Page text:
Simulations coupling CFD and control algorithms have been conducted, for example, on the optimal undulatory swimming of a single and a pair of fish [5], on the fluid–structure interaction between a self-propelled flexible plate near a rigid body [17] and on the energy extraction of an independently controlled caudal fin [18].

In this work, a multi-body CFD tool [19, 20] was extended by a linear feedback control algorithm to investigate the manoeuvrability of a BCF swimmer. Related CFD work on manoeuvring and control parameter tuning, turning performance and path following have been reported [21, 22]. In these studies, only a single distribution of the body curvature was considered. Therefore, simulations were conducted to address a knowledge gap on the manoeuvring performance of undulatory swimmers, specifically analyses of the turning performances for different body curvature distributions.

BCF swimmers achieve an agile turning performance by controlling the curvature of their bodies’ central line. To enable a bio-inspired robot to duplicate this feature, optimal control inputs are crucial. The present work aims to identify control parameters that enable BCF swimmers to achieve smaller turning radii at lower power consumption. To quantitatively characterize the tuning performance, we proposed a novel parameter, i.e., the CoM. As part of the discussion, the general mechanisms relating to BCF manoeuvring by means of the body curvature are presented as well as the performance of different curvature distributions; more specifically, constant curvature and linear curvature envelopes are analysed.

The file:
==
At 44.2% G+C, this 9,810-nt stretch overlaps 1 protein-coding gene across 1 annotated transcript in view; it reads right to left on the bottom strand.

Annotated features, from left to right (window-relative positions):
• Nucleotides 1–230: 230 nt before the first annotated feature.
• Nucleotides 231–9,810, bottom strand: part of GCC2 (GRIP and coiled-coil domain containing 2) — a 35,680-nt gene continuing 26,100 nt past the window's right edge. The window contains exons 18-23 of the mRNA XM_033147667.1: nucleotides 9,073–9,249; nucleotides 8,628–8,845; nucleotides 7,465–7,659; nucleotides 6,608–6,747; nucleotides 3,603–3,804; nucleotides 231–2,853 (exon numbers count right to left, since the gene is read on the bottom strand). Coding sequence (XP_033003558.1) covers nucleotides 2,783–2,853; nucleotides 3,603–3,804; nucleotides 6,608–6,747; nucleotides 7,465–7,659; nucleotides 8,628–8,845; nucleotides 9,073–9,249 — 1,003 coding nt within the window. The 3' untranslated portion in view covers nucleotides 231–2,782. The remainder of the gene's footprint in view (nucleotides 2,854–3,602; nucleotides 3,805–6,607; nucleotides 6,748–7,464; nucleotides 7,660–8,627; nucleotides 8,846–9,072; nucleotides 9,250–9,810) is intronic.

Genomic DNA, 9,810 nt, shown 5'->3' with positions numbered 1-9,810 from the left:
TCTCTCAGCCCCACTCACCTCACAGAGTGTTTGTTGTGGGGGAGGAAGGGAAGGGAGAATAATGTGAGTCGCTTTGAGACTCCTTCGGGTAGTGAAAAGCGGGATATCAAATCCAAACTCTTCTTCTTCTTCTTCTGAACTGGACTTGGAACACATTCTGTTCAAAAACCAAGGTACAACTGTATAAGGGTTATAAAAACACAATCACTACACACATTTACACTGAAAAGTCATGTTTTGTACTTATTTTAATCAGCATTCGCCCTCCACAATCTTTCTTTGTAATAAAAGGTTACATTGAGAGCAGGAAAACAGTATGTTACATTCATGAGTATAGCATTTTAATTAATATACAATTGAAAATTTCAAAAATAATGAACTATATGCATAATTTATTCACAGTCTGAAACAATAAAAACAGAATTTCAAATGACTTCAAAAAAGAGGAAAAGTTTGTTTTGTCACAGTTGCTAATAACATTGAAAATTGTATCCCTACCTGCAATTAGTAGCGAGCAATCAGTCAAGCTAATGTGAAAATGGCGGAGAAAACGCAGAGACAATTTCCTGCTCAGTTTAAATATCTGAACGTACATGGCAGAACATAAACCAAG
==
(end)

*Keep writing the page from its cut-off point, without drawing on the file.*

The paper is structured as follows: 1. *Introduction*, 2. *Problem description*, 3. *Problem modeling*, 4. *Setup*, 5. *Results and discussions* 6. *Conclusion*. In Section 3, the coupling of the simulation and its components are briefly described, including the multi-body algorithm, fluid solver and linear control algorithm. In Section 5, simulation results are provided in two parts. First, results for a constant curvature envelope at different magnitudes of the curvature are presented. Second, an investigation into the contribution of the head and tail curvature via a comparison between two linear curvature envelopes and a constant envelope is discussed.

## 2 Problem description